Mold and mildew ruin furniture and clothing, and can destroy walls. Mold spores - even hidden mold behind the walls - can lead to asthma and other serious respiratory conditions.

Dust, dust mites and accumulating dirt can cause respiratory illness and aggravate asthma. Pet dander - including that of birds - and fur shed from animals also contributes to bronchial infection and other respiratory illnesses. Infants, small children, elderly persons and occupants with compromised immune systems are most at risk.

Extreme filth can put anyone at risk for dangerous infections, particularly if the victim has a cut or open sore that could quickly become infected.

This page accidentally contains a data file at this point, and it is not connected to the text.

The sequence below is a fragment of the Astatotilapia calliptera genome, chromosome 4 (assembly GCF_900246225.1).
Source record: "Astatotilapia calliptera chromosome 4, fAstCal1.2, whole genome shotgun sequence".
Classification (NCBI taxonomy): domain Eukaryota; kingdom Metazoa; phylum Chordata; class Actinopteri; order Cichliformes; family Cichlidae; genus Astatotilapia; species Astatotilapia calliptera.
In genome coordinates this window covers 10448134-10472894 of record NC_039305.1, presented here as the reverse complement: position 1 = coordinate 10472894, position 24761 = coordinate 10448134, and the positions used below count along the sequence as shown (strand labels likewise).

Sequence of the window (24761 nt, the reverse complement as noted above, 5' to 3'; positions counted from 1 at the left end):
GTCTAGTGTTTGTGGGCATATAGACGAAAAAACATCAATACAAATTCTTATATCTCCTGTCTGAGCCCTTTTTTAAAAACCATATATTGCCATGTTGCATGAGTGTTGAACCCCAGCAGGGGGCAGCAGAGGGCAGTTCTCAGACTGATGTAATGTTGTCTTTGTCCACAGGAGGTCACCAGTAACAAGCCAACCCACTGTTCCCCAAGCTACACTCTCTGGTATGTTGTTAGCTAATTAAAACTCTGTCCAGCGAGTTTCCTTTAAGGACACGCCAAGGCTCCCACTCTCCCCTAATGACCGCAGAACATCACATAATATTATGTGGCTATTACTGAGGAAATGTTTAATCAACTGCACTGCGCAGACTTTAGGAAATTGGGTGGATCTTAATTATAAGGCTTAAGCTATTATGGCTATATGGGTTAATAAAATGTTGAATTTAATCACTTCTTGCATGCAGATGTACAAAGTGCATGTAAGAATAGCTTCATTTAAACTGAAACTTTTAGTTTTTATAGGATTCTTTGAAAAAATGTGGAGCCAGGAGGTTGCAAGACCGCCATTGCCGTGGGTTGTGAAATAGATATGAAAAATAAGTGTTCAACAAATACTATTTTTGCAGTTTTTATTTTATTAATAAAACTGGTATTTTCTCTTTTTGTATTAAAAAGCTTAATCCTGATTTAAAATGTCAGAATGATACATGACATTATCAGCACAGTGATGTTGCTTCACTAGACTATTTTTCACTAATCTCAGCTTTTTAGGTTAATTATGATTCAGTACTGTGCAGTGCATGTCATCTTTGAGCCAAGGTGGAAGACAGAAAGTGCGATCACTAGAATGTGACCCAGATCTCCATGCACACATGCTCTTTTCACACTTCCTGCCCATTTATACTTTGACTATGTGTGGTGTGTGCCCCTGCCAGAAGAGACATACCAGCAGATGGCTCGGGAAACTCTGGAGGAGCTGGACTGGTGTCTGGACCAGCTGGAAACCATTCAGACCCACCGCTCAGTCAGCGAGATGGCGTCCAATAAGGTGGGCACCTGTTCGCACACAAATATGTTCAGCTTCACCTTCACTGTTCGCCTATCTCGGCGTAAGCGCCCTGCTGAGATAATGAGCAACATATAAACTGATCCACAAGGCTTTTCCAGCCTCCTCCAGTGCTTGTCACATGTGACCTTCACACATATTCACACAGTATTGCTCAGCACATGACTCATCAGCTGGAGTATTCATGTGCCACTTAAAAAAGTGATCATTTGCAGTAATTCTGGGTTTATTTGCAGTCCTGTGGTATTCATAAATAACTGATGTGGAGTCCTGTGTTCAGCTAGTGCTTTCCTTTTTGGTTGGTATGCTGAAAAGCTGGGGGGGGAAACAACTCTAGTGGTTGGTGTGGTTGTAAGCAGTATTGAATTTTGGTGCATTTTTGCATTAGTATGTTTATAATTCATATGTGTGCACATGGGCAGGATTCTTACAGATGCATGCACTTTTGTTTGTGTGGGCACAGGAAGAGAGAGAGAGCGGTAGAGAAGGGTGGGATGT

Animal Hoarding Has Serious Consequences

You don't have to be an animal hoarder to have your house destroyed by unwanted creatures. Rodents, wood ants and termites can eventually destroy a home structure by eating through the walls. You can also catch nasty diseases from vermin that could result in permanent damage to health or, at the very least, be very costly to treat. Be aware of:

Animal droppings, including dried airborne toxins, can cause a host of nasty diseases and illnesses from parasites passed from pets (dogs and cats) to humans. MedicineNet.com, in the article "Diseases from Animals: A Primer", offers a list of both rare and common ailments that include, but are not limited to, toxoplasmosis (cats), tapeworms (from infected fleas) and roundworms.